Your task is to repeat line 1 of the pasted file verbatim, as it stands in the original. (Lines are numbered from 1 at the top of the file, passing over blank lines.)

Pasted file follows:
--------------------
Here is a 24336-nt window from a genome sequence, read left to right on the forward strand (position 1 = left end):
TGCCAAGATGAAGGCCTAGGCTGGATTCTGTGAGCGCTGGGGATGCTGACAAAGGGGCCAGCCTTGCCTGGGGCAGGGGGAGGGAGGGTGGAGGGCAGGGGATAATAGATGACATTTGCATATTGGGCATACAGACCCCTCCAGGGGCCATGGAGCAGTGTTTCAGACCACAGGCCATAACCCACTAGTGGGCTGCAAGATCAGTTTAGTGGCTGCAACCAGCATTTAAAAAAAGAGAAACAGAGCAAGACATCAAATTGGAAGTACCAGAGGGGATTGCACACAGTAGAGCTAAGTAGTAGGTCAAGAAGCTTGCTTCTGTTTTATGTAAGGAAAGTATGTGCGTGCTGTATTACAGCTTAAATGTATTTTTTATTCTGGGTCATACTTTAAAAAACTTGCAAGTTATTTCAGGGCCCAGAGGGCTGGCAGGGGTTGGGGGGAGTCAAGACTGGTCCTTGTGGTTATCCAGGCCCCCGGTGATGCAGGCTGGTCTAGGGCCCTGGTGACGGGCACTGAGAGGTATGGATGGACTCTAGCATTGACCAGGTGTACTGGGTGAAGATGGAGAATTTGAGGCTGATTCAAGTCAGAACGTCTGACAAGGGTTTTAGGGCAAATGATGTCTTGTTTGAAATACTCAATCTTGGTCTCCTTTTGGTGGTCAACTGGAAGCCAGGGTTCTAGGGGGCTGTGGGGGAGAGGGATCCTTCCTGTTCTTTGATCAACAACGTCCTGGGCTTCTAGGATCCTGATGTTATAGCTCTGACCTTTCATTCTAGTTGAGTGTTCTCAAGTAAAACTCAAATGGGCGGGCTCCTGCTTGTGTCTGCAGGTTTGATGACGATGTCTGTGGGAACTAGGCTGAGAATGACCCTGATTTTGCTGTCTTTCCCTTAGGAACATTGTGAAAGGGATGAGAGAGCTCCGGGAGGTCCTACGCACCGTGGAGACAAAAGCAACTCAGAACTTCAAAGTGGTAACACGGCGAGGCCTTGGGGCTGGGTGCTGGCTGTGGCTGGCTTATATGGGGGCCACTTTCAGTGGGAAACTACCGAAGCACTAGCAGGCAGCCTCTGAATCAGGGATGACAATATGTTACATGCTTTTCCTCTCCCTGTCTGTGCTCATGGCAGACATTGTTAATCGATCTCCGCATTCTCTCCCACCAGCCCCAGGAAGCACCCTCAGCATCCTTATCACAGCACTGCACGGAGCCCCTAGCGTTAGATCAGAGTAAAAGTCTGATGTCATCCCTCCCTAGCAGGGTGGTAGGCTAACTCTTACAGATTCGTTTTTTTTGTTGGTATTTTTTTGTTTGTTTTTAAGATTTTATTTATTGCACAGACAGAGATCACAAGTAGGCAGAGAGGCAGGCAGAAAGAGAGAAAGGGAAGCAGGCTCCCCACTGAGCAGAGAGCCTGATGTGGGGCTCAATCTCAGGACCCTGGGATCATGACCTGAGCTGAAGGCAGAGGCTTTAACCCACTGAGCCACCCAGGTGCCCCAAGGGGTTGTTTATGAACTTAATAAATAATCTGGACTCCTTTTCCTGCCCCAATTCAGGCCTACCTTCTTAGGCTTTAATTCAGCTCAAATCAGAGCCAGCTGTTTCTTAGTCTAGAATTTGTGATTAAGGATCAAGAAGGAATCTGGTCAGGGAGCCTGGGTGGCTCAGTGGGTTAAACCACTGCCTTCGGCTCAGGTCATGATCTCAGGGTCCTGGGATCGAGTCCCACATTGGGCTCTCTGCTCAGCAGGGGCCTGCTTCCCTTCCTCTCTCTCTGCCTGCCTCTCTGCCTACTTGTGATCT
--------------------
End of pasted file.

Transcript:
Here is a 24336-nt window from a genome sequence, read left to right on the forward strand (position 1 = left end):